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This compelling series, set in a contemporary Wild West where little old ladies come into the saloon, order red beers and go home and shoot at meddlesome strangers, offers another success. Gabriel Du Pre (last seen in 2001's Cruzatte and Maria) is back, not in the best of health but as curious and stubborn as ever. An old woman, Maddy Collins (she of the red beers), is beaten to death, and when Du Pre looks into it, he's knocked on the head as well. Two teenagers, good kids who've chosen bad friends, jump out as obvious suspects. The two disappear, which seems to confirm their guilt. With the Montana weather dry and hot, the threat of fire hangs over the area, creating nearly unbearable suspense. Beyond basic safety measures, there's nothing that can be done to guarantee that the Wolf Mountains and all the nearby houses will not go up in flames. Sure enough, fire breaks out. The discovery of the two teenagers' bodies on a burned hill makes it tragically clear that they weren't guilty. As fires spread, the fear of arson spurs Du Pre to further danger in an effort to find the truth. Du Pre's beloved, Madelaine, confers with the wise old Benetsee as Du Pre goes up against the Forest Service. There's a wonderful drawl to the pace here: though there's plenty of action, there's also time to enjoy the laconic, highly nuanced language and to catch up on the interwoven history of these folks in the case of the mysterious, powerful Benetsee, a history may travel back centuries. It's a pleasure to read a story that was clearly written with pleasure.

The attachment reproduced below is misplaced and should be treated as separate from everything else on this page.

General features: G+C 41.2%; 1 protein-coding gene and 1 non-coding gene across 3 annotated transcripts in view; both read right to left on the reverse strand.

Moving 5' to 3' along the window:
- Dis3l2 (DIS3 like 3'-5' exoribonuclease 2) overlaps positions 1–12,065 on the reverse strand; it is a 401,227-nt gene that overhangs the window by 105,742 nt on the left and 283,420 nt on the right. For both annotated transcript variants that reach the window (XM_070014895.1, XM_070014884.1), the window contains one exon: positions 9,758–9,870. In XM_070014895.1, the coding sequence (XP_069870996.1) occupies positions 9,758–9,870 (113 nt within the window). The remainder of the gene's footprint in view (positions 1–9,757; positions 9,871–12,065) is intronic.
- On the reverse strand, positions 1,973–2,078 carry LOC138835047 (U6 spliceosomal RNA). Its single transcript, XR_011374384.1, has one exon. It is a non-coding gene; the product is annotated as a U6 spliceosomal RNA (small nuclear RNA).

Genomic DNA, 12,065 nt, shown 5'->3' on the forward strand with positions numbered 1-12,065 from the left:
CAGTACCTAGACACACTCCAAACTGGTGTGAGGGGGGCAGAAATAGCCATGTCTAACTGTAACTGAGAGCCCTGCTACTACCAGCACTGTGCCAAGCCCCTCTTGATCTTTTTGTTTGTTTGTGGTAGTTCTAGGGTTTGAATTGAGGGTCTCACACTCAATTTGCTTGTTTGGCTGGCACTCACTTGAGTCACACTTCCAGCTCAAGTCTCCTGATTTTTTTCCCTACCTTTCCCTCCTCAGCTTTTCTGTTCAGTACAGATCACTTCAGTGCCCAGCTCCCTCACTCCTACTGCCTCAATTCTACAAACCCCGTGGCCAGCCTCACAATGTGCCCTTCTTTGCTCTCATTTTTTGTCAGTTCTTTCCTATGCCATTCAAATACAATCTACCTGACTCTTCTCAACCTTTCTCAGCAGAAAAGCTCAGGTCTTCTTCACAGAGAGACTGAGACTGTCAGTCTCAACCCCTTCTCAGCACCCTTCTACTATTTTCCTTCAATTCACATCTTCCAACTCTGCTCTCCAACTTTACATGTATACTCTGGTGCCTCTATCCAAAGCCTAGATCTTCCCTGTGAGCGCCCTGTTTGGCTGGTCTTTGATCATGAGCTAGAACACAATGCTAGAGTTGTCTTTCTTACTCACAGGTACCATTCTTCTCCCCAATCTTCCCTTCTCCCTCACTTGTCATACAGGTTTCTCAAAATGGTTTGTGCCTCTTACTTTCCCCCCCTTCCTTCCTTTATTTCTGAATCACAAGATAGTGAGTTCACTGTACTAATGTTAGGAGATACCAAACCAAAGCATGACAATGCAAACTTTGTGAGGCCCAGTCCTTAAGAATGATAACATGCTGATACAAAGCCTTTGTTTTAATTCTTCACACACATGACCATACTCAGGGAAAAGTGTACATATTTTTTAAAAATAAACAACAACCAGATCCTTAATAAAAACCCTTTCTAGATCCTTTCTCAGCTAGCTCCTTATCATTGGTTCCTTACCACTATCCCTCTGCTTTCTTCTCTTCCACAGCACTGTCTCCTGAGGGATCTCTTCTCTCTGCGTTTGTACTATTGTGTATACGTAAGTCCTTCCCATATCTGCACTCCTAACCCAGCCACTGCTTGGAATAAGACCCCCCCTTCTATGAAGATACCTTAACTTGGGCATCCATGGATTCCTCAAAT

*Starred Review* Maddy Collins, a reclusive woman on the shady side of 80, is found dead in her little house near Toussaint, Montana, an ax driven halfway through her skull. Gabe Du Pre, part-time fiddler and occasional unofficial deputy, offers to help with the investigation. Suspecting that Maddy's murder has something to do with her house, he decides to watch the place; after seeing two teenagers lurking outside, he is knocked unconscious. When Gabe leaves the hospital, the driest season in years has sparked fires in the nearby Wolf Mountains. The firefighters find the two teenagers in one of the culverts, burned beyond recognition. Gabe is sure the death of Maddy, the two teenagers, and the Wolf Mountain fires are all related, but he will have to call on his Metis Indian magic and generations of pioneer common sense to understand the connection. Plot summaries of Gabe Du Pre novels are inevitably inadequate. Bowen's stories are always well constructed and very intelligent, but they are never about whodunit. Like so many outstanding but wildly different crime series, from James Lee Burke's Dave Robicheaux novels to Steven Havill's Bill Gastner series, the Du Pre stories are about a vanishing way of life and the determined souls who fight a rear-guard action to keep it alive. Du Pre and his Toussaint neighbors represent a proud rural America that resists the technological tsunami engulfing the land; they roll their own smokes, make music while they drink ditch whiskey, value old friends, and are suspicious of strangers. Don't miss them in this dazzling entry in a wonderful series. Wes Lukowsky
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